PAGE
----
With the unique exception of Donald Trump’s denial, California’s water resource challenges are universally accepted to be a major problem. Although I’m a native east-coaster used to snowy winters and muggy summers, I today call California home and spend my days working with the private sector to protect our water resources. Living in the arid west has made what was once a purely intellectual understanding of the state’s drought, part of my daily life. In California, taking short showers, tearing up lawn in favor of drought resistant shrubs and discussing the dwindling snowpack in the Sierras is everyday, normal.
But this wasn’t always the case, this isn’t normal, and this phenomenon is not limited to California – it’s just more immediately apparent here given the huge and growing population and teeming industry in the midst of a climate and geography that was already arid pre-drought. So while water insecurity increasingly plagues the globe, California’s critical role in agriculture and business (including myriad critical supply chain elements) has pushed observers to take early and particular note of what lessons the state’s water crisis may foretell. Recognition of water risk is firmly on the radar of leaders in the private sector, a major preoccupation for government at all levels, and an existential threat to public utilities.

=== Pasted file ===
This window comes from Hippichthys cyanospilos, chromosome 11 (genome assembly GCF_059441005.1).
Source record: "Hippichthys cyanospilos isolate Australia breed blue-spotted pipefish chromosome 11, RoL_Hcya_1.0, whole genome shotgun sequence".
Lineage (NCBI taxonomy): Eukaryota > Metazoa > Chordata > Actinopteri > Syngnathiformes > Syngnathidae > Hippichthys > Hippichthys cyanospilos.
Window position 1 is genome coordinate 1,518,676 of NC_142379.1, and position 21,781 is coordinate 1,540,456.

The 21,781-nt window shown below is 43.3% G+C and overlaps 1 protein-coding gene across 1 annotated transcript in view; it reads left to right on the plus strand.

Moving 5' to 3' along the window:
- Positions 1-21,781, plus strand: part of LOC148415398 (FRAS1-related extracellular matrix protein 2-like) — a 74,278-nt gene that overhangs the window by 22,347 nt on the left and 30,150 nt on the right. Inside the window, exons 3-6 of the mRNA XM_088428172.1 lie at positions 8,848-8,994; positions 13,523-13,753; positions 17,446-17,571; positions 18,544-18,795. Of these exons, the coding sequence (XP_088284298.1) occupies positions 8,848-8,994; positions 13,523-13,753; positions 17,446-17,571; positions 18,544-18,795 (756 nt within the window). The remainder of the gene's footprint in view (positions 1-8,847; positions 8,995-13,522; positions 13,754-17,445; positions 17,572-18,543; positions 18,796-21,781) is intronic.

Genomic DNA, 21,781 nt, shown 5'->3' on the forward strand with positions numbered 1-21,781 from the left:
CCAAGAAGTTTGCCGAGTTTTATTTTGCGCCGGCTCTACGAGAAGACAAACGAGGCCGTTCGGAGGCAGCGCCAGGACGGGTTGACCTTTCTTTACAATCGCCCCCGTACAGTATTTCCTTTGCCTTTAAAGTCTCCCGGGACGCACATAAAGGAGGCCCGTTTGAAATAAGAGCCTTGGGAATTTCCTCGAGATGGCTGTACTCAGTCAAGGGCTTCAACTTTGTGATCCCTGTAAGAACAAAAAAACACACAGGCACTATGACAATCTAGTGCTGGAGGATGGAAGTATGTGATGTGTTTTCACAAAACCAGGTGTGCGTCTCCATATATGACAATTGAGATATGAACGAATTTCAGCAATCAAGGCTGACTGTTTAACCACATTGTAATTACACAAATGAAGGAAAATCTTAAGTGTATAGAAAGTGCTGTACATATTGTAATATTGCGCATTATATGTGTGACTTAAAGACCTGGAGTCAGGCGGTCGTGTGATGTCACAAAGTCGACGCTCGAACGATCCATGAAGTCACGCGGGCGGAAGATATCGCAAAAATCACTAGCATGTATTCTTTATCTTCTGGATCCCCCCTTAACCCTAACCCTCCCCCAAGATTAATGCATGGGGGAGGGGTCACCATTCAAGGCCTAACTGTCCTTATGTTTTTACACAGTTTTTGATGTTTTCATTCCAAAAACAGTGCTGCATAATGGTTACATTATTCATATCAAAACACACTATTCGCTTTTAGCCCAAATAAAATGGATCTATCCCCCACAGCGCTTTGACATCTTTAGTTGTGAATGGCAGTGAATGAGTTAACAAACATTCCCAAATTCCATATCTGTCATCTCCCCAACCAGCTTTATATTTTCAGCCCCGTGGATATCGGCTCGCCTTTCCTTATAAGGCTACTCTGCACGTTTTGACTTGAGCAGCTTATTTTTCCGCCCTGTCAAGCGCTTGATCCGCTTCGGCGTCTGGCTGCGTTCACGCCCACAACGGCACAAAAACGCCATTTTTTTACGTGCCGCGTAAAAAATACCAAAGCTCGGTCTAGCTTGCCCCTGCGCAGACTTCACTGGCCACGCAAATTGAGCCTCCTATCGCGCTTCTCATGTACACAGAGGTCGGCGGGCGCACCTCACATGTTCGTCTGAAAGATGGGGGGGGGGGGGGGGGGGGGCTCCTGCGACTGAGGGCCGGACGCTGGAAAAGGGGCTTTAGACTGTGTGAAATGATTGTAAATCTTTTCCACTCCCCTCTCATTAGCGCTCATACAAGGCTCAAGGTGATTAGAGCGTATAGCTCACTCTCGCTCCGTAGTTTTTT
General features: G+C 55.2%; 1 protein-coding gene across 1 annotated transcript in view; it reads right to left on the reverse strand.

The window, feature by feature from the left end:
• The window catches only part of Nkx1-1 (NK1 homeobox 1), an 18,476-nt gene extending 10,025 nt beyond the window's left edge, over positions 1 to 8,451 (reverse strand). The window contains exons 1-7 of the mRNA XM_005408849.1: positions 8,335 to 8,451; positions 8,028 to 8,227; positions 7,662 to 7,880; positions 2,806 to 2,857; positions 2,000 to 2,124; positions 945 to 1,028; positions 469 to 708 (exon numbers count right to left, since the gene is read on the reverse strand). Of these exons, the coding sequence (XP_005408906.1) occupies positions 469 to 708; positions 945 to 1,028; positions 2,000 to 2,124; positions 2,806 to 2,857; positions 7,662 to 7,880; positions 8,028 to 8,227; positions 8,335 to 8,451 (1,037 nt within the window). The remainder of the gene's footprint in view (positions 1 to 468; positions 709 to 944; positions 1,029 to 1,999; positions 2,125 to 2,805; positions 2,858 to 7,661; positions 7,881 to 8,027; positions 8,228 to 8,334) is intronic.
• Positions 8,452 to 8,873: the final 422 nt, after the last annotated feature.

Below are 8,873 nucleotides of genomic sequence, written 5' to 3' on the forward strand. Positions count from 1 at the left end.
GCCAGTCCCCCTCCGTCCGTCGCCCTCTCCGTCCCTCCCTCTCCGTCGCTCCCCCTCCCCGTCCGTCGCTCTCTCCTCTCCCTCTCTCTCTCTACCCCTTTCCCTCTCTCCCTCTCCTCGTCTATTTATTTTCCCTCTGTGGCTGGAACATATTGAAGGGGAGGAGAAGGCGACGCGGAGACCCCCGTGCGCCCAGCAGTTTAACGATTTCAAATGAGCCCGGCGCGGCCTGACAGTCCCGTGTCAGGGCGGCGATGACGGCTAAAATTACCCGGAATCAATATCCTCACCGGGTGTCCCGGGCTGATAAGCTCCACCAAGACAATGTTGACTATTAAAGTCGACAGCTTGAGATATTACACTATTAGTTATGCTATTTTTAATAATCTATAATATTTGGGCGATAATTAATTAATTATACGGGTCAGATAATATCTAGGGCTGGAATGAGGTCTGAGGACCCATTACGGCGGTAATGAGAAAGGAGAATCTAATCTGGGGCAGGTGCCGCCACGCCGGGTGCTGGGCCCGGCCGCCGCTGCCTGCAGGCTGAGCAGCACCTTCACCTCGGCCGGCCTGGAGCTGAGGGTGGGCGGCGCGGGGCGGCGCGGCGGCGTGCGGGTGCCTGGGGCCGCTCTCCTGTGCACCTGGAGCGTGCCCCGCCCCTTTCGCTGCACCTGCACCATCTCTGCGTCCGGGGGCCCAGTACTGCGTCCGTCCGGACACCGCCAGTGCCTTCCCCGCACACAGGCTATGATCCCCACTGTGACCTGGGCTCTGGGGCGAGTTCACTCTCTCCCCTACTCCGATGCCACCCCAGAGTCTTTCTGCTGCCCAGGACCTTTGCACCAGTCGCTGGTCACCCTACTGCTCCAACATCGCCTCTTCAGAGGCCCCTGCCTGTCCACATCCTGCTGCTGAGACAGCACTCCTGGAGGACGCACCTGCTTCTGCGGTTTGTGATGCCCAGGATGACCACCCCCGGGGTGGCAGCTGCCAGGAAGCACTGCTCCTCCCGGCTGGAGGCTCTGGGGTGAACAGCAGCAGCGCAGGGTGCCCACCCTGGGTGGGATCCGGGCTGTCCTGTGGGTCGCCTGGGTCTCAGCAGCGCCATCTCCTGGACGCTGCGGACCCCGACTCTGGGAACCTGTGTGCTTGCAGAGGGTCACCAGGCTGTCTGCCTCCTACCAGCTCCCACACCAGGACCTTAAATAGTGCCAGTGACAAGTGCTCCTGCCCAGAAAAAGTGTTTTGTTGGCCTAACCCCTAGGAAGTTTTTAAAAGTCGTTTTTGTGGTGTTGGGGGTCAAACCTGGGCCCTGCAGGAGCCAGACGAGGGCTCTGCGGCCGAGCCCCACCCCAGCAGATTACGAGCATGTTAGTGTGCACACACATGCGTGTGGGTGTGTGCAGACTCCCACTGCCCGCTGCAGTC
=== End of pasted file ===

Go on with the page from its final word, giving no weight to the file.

Drought, Drought Everywhere
If you are in the private sector, I’ll warrant that having recognized the severity of this risk has caused a conundrum, because you will also have discovered how difficult and complex water security is to address. The first step is obvious: use less. Conservation alone though doesn’t solve the problems plaguing water resources in the first place; especially for growth industries, conservation may only take you a fraction of the distance that must be travelled.
While the first steps for most businesses are internal – limiting direct impact and reducing risk by using less water – comprehensive and enduring solutions demand looking outside a company’s walls and engaging the systemic problem. As WRI’s reigning water risk expert, Paul Reig puts it, “Companies can’t afford to be clean fish in a dirty pond; they need a clean pond to survive.” How can companies build momentum beyond operational efforts and help address the varied challenges facing the watersheds they rely on as much as we do? What kinds of goals and targets will truly guide us toward a water-secure future?
Georgia On My Mind
Far from my state, Atlanta-based Coca-Cola is perhaps the best-known leader on water stewardship thanks to their 2020 water replenishment goal. Coke hit their original target towards the end of 2015 and now replaces or replenishes 100% of the nearly 300 billion liters of water they use annually to make 160 billion liters of product. This is essentially an operational water neutrality goal, meaning that there will be zero net impact on water from Coca-Cola’s direct operations.